Frequently asked questions

The Federal Council respects the democratic decision of the people of Switzerland. Both the Federal Council and the majority of the Swiss federal parliament rejected the initiative right from the start and recommended the people to vote against it. The Swiss electorate did not follow this recommendation.
The decision of the people is not a rejection of the Muslim community, their religion and their culture. The Federal Council vouches for this.

Only the construction of minarets will be banned in Switzerland. Those already in existence will not be affected. Mosques and Muslim prayer houses are also not affected by the initiative. There will be no ban on the construction and use of the latter in the future either.

The ban on the construction of minarets is not a ban on religion. Muslims in Switzerland will continue in the future to have the freedom to profess their faith in Islam and to practise their religion. The free expression of religious belief remains guaranteed for all religions.

The decision of the Swiss people is an expression of prevailing fears and uncertainties which must be taken seriously. Such fears can only be addressed and countered through clarification and a process of enabling the different population groups get to know and understand each other better. For this reason, it is important to actively pursue and strengthen the dialogue between the different religious communities.
The large majority of Muslims in Switzerland are well integrated into Swiss society; its members fulfil their obligations and contribute to peaceful co-existence, and for this reason they merit respect and tolerance. This decision must not be allowed to lead to mutual distrust and exclusion. We must further pursue the dialogue between the different religions and population groups.

This democratically taken decision must be respected and implemented. It will now be necessary to clarify how the new constitutional provision can be brought into harmony with international jurisdiction.
The Federal Council will continue to stand for an open and tolerant Switzerland. In the future, it will strengthen its commitment to promoting dialogue between the different populations groups and for the peaceful co-existence of communities of different faiths.

A minaret is a type of tower that is built next to or as part of a mosque. The appearance and size of minarets can vary quite considerably from region to region. Not all are built in the easily recognisable Ottoman style. The minaret indicates a place where Muslims can practise their religion. Islamic scriptures make as little mention of minarets as Christian doctrine does of church towers. As a result, many mosques have no minaret at all. Just as church towers are a familiar part of their religion for Christians, Muslims regard minarets as an architectural symbol of their faith.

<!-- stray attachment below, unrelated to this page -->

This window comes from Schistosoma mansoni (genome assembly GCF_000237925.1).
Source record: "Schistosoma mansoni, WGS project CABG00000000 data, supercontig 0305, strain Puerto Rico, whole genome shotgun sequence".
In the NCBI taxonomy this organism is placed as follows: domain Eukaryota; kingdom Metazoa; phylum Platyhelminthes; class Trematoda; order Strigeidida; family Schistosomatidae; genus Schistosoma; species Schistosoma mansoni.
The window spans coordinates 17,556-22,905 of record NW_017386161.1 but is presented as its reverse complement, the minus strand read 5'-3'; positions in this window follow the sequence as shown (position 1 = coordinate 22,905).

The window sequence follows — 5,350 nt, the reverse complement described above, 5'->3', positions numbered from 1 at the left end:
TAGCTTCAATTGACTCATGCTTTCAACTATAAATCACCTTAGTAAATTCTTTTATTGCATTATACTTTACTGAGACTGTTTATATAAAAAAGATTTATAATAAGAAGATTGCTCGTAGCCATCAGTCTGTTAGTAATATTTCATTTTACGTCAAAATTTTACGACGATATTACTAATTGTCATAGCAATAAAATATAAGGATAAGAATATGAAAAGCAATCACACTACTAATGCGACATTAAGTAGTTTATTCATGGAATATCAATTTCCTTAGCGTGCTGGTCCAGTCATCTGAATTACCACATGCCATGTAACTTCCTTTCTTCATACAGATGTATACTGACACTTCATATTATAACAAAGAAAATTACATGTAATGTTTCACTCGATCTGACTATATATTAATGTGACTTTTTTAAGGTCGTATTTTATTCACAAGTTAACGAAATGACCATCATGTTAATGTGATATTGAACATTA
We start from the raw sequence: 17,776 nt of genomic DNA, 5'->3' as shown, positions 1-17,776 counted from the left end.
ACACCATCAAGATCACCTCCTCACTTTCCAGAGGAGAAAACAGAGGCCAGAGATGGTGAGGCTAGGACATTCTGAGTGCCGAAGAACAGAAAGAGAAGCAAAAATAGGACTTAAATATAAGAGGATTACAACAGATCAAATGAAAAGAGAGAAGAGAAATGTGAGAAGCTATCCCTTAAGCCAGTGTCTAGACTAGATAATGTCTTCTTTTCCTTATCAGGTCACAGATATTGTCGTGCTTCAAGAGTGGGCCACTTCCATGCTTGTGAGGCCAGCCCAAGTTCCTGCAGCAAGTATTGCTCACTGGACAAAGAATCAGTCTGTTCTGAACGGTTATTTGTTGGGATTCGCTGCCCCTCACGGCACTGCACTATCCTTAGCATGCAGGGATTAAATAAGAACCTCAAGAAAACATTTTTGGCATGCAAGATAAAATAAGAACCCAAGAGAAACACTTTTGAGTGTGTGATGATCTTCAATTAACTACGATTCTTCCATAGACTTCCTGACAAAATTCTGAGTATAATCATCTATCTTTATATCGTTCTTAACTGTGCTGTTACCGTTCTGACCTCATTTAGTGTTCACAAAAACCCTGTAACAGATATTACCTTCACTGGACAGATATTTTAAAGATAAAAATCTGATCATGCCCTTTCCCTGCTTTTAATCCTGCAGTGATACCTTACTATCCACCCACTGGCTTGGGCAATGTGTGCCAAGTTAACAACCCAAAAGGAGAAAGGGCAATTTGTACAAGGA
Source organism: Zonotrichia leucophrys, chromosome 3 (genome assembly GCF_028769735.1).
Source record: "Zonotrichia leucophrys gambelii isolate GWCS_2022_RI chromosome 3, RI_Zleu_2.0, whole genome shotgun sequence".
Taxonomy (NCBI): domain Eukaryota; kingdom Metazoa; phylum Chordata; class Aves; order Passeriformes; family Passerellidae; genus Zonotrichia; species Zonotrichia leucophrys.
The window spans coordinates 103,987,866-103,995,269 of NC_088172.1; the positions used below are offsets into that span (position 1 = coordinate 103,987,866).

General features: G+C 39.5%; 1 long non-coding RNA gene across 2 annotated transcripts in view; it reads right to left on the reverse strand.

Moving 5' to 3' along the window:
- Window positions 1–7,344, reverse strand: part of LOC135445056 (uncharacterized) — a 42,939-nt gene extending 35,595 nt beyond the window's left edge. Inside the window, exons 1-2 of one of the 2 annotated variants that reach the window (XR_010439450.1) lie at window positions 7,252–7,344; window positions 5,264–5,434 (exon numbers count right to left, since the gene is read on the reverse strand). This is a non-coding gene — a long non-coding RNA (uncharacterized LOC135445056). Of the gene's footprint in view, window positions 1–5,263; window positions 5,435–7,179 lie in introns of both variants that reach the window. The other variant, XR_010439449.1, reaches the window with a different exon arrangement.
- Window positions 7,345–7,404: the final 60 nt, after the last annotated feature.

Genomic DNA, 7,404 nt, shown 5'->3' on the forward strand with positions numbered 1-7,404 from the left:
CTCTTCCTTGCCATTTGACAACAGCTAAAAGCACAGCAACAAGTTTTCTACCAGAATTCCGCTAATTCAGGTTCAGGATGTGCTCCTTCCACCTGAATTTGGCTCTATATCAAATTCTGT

In Switzerland there are currently four minarets, in Geneva, Zurich, Winterthur and Wangen by Olten. In Langenthal, the construction of a minaret was approved in early July 2009. An appeal against this decision is currently pending before the authorities in the Canton of Bern.

In many Islamic countries this is what happens, but where there are minarets in Switzerland, it does not. In Zurich, Geneva and Winterthur, where there are also minarets, no call to prayer is made by a muezzin or loudspeaker that is perceptible outside the mosque. In Wangen by Olten and in Langenthal, planning permission for a minaret was granted on condition that there would be no call to prayer by a muezzin or loudspeaker. Conditions such as these may be imposed as part of the procedure for obtaining planning permission, because minarets, like other buildings, are subject to the noise limits that apply under private law, cantonal building and planning regulations, and the the legislation on environmental protection.

No. There is no evidence whatsoever to suggest that a blanket ban on the construction of minarets in Switzerland could have any favourable influence on public security in the country. People who act overtly or covertly against the political or social order in Switzerland or who campaign for a different legal system, such as Sharia, will not be deterred by a ban on minarets. Other measures are required in order to combat Islamic extremist efforts effectively and to protect Switzerland’s democratic and constitutional principles. The Confederation and the cantons have the required means and use it consistently. For example, Islamic preachers who oppose our legal system or social order face immediate expulsion or are not allowed to enter the country.

No. Everyone living in Switzerland must abide by our legal system. In our country the only valid law is that enacted by the state and not Sharia or any other system of religious principles. Muslims are not entitled to invoke religious law in justification of the evasion of official duties or the disregard of official regulations.

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